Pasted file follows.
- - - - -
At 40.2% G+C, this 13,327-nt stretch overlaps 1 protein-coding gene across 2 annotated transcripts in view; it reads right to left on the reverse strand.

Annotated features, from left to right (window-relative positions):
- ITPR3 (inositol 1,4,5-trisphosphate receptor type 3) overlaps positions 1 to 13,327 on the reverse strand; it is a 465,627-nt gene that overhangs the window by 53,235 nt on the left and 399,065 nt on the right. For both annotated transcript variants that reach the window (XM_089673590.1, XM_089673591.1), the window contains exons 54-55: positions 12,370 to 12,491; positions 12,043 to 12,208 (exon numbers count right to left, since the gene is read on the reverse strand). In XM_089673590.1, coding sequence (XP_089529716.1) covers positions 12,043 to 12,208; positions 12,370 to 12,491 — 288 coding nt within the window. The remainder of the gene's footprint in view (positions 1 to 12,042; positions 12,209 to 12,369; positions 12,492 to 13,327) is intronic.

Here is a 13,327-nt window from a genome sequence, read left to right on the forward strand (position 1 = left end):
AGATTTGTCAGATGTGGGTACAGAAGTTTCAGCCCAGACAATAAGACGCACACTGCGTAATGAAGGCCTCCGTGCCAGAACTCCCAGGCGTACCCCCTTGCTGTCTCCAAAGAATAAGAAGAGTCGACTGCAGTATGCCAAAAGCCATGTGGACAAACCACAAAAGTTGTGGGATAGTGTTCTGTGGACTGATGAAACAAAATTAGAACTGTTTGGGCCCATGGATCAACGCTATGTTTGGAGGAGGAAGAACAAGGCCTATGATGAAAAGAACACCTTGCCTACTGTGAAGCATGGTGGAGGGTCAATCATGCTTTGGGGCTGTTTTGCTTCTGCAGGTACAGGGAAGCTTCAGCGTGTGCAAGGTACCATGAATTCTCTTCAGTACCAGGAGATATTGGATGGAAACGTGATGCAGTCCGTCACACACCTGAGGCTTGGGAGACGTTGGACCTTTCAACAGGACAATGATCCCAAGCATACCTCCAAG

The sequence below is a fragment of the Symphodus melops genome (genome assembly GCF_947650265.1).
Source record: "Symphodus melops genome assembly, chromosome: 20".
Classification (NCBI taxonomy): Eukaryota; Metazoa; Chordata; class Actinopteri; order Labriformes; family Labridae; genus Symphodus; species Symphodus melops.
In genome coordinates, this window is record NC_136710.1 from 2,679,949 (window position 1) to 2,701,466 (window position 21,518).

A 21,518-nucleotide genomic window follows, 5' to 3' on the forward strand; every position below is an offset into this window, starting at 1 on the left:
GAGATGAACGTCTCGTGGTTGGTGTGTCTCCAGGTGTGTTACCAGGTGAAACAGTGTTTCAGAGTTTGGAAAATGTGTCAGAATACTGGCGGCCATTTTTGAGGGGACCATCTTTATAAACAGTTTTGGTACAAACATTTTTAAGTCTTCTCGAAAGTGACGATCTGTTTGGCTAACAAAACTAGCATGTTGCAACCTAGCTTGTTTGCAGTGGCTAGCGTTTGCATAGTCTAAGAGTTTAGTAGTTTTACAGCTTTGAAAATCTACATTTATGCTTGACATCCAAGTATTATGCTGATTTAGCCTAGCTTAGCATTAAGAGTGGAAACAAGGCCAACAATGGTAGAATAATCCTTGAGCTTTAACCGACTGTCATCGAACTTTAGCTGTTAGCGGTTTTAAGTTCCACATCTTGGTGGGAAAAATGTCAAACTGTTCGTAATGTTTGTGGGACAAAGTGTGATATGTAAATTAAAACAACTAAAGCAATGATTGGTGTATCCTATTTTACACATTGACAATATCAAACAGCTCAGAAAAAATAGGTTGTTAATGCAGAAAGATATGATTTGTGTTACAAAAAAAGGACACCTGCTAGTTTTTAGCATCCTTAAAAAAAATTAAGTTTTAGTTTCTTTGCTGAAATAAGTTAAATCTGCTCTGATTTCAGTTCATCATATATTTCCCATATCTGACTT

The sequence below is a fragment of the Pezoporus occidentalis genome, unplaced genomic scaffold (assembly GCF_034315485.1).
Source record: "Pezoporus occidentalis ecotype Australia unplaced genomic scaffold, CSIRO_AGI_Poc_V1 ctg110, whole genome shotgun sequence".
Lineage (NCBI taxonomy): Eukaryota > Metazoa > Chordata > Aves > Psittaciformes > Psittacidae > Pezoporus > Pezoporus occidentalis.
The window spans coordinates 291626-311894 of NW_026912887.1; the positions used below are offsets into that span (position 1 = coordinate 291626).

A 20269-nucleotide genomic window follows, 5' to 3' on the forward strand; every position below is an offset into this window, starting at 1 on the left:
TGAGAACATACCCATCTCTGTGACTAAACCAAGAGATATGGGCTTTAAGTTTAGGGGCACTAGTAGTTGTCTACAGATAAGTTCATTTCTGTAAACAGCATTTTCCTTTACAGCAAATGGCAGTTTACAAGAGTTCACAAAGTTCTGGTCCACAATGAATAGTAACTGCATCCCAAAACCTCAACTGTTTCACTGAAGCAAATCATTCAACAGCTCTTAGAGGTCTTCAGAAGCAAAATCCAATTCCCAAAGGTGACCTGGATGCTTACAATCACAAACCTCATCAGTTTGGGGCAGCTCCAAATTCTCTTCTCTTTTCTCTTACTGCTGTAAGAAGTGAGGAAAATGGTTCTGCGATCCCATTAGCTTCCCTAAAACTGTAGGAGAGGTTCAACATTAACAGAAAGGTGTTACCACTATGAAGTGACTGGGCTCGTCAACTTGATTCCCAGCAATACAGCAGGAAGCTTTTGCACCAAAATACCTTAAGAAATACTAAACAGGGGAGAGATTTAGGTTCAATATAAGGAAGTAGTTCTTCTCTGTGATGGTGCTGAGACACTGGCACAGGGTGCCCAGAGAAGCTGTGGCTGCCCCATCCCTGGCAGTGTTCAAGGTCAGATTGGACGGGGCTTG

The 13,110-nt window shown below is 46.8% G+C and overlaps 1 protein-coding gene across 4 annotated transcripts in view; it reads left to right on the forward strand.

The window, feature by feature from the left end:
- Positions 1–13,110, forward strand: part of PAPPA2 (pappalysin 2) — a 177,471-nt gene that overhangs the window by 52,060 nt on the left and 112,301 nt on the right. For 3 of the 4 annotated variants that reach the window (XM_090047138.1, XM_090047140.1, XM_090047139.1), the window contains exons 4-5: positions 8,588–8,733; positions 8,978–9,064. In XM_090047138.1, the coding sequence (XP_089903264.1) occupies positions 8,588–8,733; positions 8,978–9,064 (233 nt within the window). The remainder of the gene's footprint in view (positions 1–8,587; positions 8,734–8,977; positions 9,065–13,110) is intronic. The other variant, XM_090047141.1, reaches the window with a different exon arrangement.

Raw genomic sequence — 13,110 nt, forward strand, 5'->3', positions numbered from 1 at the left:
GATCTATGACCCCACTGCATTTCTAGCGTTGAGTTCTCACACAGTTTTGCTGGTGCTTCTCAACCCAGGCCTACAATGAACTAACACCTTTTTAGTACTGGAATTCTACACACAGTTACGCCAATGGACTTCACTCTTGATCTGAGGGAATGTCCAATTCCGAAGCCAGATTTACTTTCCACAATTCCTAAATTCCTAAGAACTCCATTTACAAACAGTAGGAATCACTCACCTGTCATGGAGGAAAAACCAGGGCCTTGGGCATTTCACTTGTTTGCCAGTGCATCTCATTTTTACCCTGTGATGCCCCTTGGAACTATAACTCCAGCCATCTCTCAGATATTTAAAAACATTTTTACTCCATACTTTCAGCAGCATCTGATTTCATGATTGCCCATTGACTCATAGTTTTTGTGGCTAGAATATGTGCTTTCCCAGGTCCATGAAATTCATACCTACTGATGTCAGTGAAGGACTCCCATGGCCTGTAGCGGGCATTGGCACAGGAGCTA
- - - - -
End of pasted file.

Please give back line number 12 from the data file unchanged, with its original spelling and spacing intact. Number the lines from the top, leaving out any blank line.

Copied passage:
The sequence below is a fragment of the Pezoporus occidentalis genome, unplaced genomic scaffold (assembly GCF_034315485.1).